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Clock of the Week

Stoelklok from Holland(c.18th century)| Clock of the Week

A stunning large 18th century Stoelklok in a most wonderful original condition is the clock of the week this time.


The hardwood frames “seat” has an age and patina that has to be seen to appreciated. The piece carries the original gilt lead fretwork as well. The dark green painted colour with gilt linework is a pleasing change from the more common mermaid and parrot designs that can a little overpowering for the English taste seen in later clocks. 


The Clock sits on four wooden turned legs with over exaggerated knops. These support the timber base to the clock movement that has a metal sheath over the top of it. From this sheath, four hand turned pillars carry the frame and wheelwork. The wheels display setting out marks that would have helped the maker determine tooth depth and spoke positions. 


I have purposely not restored/overhauled this movement due to its lovely aged condition. However, the movement has been carefully cleaned and oiled and it operates perfectly. This was done because I believe a”bright” shiny movement would not have looked well in this case. If however you would like the movement completely overhauling then let me know and I can discuss options to you.


This is a good opportunity to own a good Stoelklok that are in there own way a horological important step in the history of the clock. 


Christian Huygens invented the pendulum clock in 1656 and had the design patented the next year. In addition to this invention, his research in horology resulted in an extensive analysis of the pendulum in his 1673 book Horologium Oscillatorium. This book is regarded as one of the most important 17th-century works in mechanics. While the first part of the book contains descriptions of clock designs, most of the book is an analysis of pendulum motion and a theory of curves. Dutch maker then took this invention and developed various styles of clock including the Stoelklok. Meaning “Seat” Clock, the Stoelklok features a “seat” meaning the wall mounted frame that the clock sits on.

Purchase this stunning piece for your own here before its gone!

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Clock of the Week

Lantern Clock | Clock of the week

We’re back off hiatus! In this weeks post we have a Stunning 17th Century Lantern Clock. This clock features professionally fitted movement by Richard Farmer c1688.


This clock has an amazingly untouched original case and dial by one of the earliest clockmakers. Richard farmer c1688 of Abingdon. The original clock would have been a thirty hour rope wind wall hanging clock with a striking function. The original fixing holes where the spikes wound have been are still present. The holes for the verge escapement, bars and ropes are still present and have not been filled or tampered with. 
the beautifully preserved case still retains its original cast brass doors, frets, finials, bell, bell frame, dialplate and dial.


During the second part of the 19th century when this clock was at least 200 years old, it was quite common to take these worn out “old” clocks and have the thirty hour movement replaced. Usually with a good quality 8 day movement. This was quite an expensive task to undertake and demonstrates the desire to retain family heirlooms within the family.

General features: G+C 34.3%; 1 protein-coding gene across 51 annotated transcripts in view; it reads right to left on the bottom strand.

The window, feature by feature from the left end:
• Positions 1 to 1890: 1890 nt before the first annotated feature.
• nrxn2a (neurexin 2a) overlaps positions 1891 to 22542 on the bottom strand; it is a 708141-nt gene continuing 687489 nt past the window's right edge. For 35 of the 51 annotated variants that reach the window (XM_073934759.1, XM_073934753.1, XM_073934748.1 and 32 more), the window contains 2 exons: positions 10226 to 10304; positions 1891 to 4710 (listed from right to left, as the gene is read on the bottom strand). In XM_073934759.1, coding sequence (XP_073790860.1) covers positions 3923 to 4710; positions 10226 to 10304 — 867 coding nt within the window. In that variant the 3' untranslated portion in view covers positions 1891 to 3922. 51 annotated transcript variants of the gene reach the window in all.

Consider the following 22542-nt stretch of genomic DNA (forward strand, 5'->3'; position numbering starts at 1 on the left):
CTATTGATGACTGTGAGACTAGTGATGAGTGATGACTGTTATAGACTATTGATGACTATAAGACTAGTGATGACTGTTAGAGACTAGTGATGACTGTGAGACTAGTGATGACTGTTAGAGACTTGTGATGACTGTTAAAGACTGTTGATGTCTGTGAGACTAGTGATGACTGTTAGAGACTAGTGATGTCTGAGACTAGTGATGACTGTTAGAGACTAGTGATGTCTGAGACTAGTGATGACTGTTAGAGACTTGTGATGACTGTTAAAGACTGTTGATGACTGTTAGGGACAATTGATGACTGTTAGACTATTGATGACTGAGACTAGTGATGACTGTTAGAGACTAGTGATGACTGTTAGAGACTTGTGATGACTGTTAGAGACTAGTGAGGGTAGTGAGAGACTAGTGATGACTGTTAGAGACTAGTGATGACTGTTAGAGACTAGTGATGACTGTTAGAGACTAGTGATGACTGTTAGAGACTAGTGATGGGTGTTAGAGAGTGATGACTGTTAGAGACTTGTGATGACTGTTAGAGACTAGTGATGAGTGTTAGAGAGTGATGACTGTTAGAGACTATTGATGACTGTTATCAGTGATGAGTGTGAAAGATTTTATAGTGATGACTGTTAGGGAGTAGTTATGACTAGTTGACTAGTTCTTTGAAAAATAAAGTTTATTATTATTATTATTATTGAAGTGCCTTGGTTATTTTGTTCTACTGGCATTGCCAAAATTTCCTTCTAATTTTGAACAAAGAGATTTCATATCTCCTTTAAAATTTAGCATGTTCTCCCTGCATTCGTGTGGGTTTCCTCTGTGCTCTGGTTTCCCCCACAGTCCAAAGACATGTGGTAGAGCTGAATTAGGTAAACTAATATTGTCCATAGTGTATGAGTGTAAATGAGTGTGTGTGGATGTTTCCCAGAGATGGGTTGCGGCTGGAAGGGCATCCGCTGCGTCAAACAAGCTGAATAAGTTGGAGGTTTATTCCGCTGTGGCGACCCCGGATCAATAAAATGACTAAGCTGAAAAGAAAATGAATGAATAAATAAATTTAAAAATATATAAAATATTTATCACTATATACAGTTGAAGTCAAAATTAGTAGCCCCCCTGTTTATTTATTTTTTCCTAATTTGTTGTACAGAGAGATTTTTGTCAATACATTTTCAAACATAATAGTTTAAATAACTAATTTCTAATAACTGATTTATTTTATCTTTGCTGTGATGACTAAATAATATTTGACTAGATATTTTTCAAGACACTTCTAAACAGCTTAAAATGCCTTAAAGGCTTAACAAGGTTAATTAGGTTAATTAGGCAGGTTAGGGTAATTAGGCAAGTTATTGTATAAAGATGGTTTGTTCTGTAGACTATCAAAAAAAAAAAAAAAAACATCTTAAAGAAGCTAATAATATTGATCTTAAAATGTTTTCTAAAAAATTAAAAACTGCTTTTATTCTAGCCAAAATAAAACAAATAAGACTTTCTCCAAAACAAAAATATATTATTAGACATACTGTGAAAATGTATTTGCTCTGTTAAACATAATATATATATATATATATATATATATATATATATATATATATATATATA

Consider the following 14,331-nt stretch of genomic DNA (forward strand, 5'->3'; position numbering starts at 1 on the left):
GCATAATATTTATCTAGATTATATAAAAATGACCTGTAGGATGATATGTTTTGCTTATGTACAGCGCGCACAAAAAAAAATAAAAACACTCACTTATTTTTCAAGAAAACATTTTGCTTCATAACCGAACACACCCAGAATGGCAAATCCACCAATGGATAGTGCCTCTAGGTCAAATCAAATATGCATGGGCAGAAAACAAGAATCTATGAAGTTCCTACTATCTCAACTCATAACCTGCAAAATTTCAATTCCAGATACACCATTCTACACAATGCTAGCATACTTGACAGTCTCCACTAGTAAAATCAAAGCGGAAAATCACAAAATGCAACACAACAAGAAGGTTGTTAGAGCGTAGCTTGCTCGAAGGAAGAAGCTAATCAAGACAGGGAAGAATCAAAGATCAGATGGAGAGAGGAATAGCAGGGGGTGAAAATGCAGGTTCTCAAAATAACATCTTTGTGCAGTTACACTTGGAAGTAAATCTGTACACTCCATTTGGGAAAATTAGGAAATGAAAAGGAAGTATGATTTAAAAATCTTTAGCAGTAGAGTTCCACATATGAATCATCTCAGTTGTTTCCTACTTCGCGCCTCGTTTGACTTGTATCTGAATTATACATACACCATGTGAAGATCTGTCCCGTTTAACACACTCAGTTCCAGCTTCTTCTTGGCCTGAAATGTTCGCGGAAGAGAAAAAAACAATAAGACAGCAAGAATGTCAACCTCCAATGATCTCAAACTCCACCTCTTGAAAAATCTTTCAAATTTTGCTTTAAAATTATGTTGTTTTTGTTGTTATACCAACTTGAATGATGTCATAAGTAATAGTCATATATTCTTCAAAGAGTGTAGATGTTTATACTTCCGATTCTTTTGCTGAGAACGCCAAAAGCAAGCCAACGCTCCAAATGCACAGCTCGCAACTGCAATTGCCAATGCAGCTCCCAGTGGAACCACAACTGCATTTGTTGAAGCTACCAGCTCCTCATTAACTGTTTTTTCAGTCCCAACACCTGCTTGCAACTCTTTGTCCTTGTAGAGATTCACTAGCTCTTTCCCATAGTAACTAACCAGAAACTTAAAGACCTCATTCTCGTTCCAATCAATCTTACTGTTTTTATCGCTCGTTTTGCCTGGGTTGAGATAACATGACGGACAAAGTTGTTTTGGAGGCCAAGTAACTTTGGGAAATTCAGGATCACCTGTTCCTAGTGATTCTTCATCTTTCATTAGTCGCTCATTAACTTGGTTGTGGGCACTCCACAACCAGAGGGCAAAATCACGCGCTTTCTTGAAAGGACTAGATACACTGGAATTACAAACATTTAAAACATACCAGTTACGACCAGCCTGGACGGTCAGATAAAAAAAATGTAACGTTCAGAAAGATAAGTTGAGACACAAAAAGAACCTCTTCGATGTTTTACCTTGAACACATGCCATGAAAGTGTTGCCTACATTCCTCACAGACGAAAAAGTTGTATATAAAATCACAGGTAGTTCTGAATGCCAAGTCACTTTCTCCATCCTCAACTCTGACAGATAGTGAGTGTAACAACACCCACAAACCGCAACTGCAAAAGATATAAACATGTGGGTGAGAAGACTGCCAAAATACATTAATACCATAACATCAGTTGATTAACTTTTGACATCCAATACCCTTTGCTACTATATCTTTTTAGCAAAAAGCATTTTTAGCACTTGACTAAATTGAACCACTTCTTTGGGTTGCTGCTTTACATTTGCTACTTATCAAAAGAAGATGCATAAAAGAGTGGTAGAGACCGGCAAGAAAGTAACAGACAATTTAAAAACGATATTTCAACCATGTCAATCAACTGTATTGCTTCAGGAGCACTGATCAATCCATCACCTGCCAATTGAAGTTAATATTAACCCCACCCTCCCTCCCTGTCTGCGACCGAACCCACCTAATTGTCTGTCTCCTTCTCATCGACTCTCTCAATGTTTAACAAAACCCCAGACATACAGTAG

This particular movement is of horological interest in its own right being a very early Winterhalder and Hoffmier movement. This movement is numbered 1502 and still retains the first W&H stamps featuring the details D.R.PATENT. I am assuming that it should be R.D for registered design instead of D.R and because of a lack of Registered number or Patent number the design was probably in the process of being approved.

The lantern clock movement is very different from the standard W&H movement by means of a high leaf count pinions. These enable a very short pendulum to be used and the lever work has been professionally altered to ensure that the original Bell can be incorporated into the quarter striking “ting Tang” pattern. The clock plates do not have any extra or spare holes. Nor does it have any spare studs or levers. This suggests that this is a purpose build clock and has not been an altered bracket clock movement. 


It is stated elsewhere that the work carried out to these clocks was not to deceive but to improve. Large sums of money were paid to have these conversions carried out. Which meant that the clock ran for eight days instead of the usual 12 to 24 hours. The timekeeping was vastly more accurate and the clock did not have to be hung high on a wall because of the ropes and weights but could be placed on a table.


This is a good opportunity to purchase a piece of our horological history that is over 340 years old and has a good story to tell about its treatment over three centuries. The clock case is very original and it would be a perfect base if you wished to have the clock returned back to a thirty hour clock, however the replacement movement that is itself at least over 150 years old can be seen as an antique in its own right being a very early bespoke movement from a good maker. 

Purchase this clock for yourself here

17th century lantern clock.
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News

Contact the new shop: Update

The new shop now has working phone lines! However, if you have a query you can still contact us via email by sending it to overtonclocks@gmail.com.

For those who would prefer a more direct approach our phonelines are back up to contact us on the number as always is 01246 204978.

Thank you for your patience whilst we sort out everyhting at our new location.